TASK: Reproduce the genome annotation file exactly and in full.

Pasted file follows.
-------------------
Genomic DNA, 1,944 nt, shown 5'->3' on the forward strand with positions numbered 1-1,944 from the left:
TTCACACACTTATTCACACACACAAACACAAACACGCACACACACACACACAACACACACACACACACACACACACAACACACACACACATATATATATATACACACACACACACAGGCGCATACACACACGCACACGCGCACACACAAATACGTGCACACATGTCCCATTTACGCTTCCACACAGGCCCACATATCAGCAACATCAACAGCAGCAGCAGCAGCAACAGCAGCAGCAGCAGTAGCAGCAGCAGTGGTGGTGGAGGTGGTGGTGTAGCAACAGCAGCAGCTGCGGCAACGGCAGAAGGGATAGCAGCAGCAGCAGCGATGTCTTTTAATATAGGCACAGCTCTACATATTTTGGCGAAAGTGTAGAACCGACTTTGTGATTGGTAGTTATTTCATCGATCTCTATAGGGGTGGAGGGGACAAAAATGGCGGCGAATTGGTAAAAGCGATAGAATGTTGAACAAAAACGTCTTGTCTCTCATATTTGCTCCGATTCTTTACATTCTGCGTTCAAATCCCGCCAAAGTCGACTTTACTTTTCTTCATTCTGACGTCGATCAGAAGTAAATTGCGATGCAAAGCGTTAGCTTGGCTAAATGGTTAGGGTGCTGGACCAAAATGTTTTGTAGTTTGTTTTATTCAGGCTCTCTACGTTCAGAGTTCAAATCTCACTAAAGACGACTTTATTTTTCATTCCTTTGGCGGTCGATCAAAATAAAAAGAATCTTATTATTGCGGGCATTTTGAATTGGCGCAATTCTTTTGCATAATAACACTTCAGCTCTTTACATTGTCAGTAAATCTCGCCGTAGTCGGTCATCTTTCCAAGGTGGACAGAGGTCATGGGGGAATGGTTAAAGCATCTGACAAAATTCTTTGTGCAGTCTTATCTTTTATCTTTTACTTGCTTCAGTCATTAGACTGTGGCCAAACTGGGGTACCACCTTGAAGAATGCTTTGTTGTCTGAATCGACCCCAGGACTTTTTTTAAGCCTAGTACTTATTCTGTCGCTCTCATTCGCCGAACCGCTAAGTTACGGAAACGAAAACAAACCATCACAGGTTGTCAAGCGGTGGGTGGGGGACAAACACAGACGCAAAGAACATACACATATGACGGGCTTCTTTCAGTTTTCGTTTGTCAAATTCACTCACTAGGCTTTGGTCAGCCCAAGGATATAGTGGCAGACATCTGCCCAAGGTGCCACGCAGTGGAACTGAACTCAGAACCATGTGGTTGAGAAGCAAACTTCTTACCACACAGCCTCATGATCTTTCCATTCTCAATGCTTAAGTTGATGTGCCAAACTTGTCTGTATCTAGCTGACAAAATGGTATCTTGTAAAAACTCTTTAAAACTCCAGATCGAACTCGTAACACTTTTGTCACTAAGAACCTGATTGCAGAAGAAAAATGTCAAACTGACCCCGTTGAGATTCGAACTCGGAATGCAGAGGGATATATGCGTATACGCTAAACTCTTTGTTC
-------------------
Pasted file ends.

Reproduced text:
Genomic DNA, 1,944 nt, shown 5'->3' on the forward strand with positions numbered 1-1,944 from the left:
TTCACACACTTATTCACACACACAAACACAAACACGCACACACACACACACAACACACACACACACACACACACACAACACACACACACATATATATATATACACACACACACACAGGCGCATACACACACGCACACGCGCACACACAAATACGTGCACACATGTCCCATTTACGCTTCCACACAGGCCCACATATCAGCAACATCAACAGCAGCAGCAGCAGCAACAGCAGCAGCAGCAGTAGCAGCAGCAGTGGTGGTGGAGGTGGTGGTGTAGCAACAGCAGCAGCTGCGGCAACGGCAGAAGGGATAGCAGCAGCAGCAGCGATGTCTTTTAATATAGGCACAGCTCTACATATTTTGGCGAAAGTGTAGAACCGACTTTGTGATTGGTAGTTATTTCATCGATCTCTATAGGGGTGGAGGGGACAAAAATGGCGGCGAATTGGTAAAAGCGATAGAATGTTGAACAAAAACGTCTTGTCTCTCATATTTGCTCCGATTCTTTACATTCTGCGTTCAAATCCCGCCAAAGTCGACTTTACTTTTCTTCATTCTGACGTCGATCAGAAGTAAATTGCGATGCAAAGCGTTAGCTTGGCTAAATGGTTAGGGTGCTGGACCAAAATGTTTTGTAGTTTGTTTTATTCAGGCTCTCTACGTTCAGAGTTCAAATCTCACTAAAGACGACTTTATTTTTCATTCCTTTGGCGGTCGATCAAAATAAAAAGAATCTTATTATTGCGGGCATTTTGAATTGGCGCAATTCTTTTGCATAATAACACTTCAGCTCTTTACATTGTCAGTAAATCTCGCCGTAGTCGGTCATCTTTCCAAGGTGGACAGAGGTCATGGGGGAATGGTTAAAGCATCTGACAAAATTCTTTGTGCAGTCTTATCTTTTATCTTTTACTTGCTTCAGTCATTAGACTGTGGCCAAACTGGGGTACCACCTTGAAGAATGCTTTGTTGTCTGAATCGACCCCAGGACTTTTTTTAAGCCTAGTACTTATTCTGTCGCTCTCATTCGCCGAACCGCTAAGTTACGGAAACGAAAACAAACCATCACAGGTTGTCAAGCGGTGGGTGGGGGACAAACACAGACGCAAAGAACATACACATATGACGGGCTTCTTTCAGTTTTCGTTTGTCAAATTCACTCACTAGGCTTTGGTCAGCCCAAGGATATAGTGGCAGACATCTGCCCAAGGTGCCACGCAGTGGAACTGAACTCAGAACCATGTGGTTGAGAAGCAAACTTCTTACCACACAGCCTCATGATCTTTCCATTCTCAATGCTTAAGTTGATGTGCCAAACTTGTCTGTATCTAGCTGACAAAATGGTATCTTGTAAAAACTCTTTAAAACTCCAGATCGAACTCGTAACACTTTTGTCACTAAGAACCTGATTGCAGAAGAAAAATGTCAAACTGACCCCGTTGAGATTCGAACTCGGAATGCAGAGGGATATATGCGTATACGCTAAACTCTTTGTTC